I don't know. Maybe I'm old-fashioned. But the thing about heroes is that they're supposed to be heroic. Not perfect, that's not what I'm asking for; but they should do the right things for the right reasons, at least some of the time. I want that classic, Christopher-Reeves-era Superman, with the happy little smirk that says "I love you for who you are, even when you're bad". Superman is exactly that: he's the very best of our secret hearts: no one can stop him, no one can control him, but no one has to, because he believes with all his heart that he was given these special powers for a reason. You don't challenge Superman by giving him something big to punch; you challenge him by giving him dilemmas that can't be solved with punching, and then you let his innate goodness come out. Superman doesn't choose to let people die, and he doesn't level cities (even by mistake), because it's his JOB to think about collateral damage -- it's his own personal always-in-the-back-of-his-head fear, that he will hurt someone by accident -- and he always, always does his best. THAT is the Superman that I want to see. The ultimate pacifist, the ultimate Liberal.
Or Steve Rogers: my Steve Rogers is that sickly, downtrodden kid who grew up scared and tired but never cowardly. He's a Red Diaper kid who went to art school at CUNY, so OF COURSE he's at least a little Communist, and probably more than a little Liberal-Arts-Liberal. He knew gay men and lesbians and knew how dangerous it was for them, and when he saw things going wrong he fought like hell to try and right them. He saw the value in working together and in diversity of action and people, and he knew what he needed to do and he did it, no matter what. And then he was given this gift of powers: stronger, faster, harder, better, and yet at heart he's still that sickly little kid that just wants to make the world better, fairer, more idealistic than it is. "Compromise when you can. Don't when you can't." That's my Captain America.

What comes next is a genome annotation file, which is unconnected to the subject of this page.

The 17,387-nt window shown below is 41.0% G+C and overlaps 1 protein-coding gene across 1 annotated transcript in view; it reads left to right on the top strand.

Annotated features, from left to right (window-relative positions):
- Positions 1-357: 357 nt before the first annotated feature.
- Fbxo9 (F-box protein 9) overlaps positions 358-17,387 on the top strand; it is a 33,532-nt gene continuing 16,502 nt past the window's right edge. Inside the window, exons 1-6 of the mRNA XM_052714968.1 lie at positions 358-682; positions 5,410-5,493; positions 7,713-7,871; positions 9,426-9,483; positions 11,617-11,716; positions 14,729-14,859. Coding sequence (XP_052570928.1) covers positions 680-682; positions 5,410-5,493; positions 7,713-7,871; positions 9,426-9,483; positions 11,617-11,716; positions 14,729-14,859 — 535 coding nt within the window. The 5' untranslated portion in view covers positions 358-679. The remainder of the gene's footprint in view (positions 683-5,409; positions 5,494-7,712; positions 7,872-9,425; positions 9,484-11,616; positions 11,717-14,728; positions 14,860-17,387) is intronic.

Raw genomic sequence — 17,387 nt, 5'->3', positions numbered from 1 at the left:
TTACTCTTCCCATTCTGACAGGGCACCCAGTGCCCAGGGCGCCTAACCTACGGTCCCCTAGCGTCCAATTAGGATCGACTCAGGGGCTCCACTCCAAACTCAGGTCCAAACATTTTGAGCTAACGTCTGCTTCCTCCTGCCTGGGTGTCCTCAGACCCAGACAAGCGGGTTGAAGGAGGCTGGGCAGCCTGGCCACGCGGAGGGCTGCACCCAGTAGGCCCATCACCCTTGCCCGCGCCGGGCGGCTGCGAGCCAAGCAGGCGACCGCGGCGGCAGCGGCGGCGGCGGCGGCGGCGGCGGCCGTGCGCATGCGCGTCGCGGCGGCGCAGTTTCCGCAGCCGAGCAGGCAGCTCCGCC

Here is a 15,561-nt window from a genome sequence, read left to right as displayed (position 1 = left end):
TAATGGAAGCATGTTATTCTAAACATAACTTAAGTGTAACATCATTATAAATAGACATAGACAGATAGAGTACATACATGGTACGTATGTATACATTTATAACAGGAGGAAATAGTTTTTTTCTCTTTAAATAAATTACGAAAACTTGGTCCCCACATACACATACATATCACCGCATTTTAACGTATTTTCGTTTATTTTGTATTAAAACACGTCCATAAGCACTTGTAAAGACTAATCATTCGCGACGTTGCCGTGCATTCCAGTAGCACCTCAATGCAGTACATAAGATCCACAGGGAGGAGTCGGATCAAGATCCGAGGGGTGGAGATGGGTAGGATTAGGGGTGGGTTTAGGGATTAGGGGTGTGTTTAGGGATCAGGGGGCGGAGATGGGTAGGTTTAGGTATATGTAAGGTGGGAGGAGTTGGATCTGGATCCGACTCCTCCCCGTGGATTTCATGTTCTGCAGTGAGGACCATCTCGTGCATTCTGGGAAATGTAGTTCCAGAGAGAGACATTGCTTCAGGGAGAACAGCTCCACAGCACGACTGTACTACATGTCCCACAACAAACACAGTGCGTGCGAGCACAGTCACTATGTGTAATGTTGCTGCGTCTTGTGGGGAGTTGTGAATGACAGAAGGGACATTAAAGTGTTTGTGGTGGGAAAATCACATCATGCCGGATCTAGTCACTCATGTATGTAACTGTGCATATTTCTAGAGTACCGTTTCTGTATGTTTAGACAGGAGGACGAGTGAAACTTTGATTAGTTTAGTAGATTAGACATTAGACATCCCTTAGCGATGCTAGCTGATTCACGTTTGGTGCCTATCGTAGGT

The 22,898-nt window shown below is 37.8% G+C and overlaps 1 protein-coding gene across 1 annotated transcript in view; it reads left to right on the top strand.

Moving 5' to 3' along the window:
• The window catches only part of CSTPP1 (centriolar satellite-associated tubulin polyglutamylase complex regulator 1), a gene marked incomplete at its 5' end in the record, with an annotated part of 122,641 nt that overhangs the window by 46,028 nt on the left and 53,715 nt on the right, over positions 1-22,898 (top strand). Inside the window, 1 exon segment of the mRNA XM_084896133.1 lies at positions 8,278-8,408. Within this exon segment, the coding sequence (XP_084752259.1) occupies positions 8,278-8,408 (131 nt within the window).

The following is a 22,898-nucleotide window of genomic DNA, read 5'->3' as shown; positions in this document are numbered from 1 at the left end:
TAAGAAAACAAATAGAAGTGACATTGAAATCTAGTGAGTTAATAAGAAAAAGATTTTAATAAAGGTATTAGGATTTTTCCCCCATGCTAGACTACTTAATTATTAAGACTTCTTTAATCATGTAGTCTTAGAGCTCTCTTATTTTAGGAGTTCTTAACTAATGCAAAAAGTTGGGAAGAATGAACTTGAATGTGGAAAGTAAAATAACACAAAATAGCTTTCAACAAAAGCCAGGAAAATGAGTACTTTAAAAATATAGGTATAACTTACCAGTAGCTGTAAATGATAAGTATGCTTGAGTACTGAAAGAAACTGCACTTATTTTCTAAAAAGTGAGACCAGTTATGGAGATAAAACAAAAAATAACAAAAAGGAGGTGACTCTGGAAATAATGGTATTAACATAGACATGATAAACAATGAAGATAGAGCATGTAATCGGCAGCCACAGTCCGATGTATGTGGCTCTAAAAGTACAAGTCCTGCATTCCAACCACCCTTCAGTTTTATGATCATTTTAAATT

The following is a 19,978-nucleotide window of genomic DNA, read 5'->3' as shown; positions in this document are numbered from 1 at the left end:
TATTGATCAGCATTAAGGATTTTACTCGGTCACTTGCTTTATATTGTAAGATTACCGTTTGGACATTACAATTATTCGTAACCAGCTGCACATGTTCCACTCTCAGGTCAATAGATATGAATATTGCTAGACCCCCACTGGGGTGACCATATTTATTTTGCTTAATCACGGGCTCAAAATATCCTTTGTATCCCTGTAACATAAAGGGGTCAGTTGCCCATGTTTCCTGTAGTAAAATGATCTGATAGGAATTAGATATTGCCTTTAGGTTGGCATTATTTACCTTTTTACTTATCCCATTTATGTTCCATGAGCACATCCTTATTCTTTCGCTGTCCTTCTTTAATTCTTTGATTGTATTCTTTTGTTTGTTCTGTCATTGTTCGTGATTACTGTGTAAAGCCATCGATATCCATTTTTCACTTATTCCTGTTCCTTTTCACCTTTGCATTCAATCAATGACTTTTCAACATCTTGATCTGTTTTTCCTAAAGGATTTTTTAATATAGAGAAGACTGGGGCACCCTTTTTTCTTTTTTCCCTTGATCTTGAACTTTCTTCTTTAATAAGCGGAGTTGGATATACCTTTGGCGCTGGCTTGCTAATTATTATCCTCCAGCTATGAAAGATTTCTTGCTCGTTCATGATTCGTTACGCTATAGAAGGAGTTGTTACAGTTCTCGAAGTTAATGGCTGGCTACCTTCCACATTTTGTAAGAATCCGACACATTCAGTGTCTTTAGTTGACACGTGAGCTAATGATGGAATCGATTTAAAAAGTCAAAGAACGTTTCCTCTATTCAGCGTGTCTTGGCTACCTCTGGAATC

Or even Batman: driven by anger and rage and sadness, a young man transforms himself into the ultimate weapon against crime. And because he knows, absolutely, that there is a thin hair's worth of difference between himself and the people he despises and pursues, he has a rock-hard, rock-solid line: he doesn't kill. He goes out of his way to make sure he doesn't kill, because that, at least, means he's not as bad as the criminals he hunts. If Superman is the mask that Clark Kent pulls on to be superhuman, then Bruce Wayne is the mask that Batman pulls on to be human. It is this ironic juxtaposition that makes their relationship so interesting.
So when I see superhero movies that talk about "gritty", where Superman and Batman rain down destruction and death willy-nilly without thought or regard for others; when I see comics where Steve Rogers is really (but not really) and Agent of Hydra, I can't help but think that there are some fundamental misunderstandings of what our modern myths should and can be doing. The Greek and Roman Gods were warnings against power and hubris, but we already have those. What we need now is inspiration. And maybe some laughs along the way.
Anyway, that's my current take on the comics entertainment industry.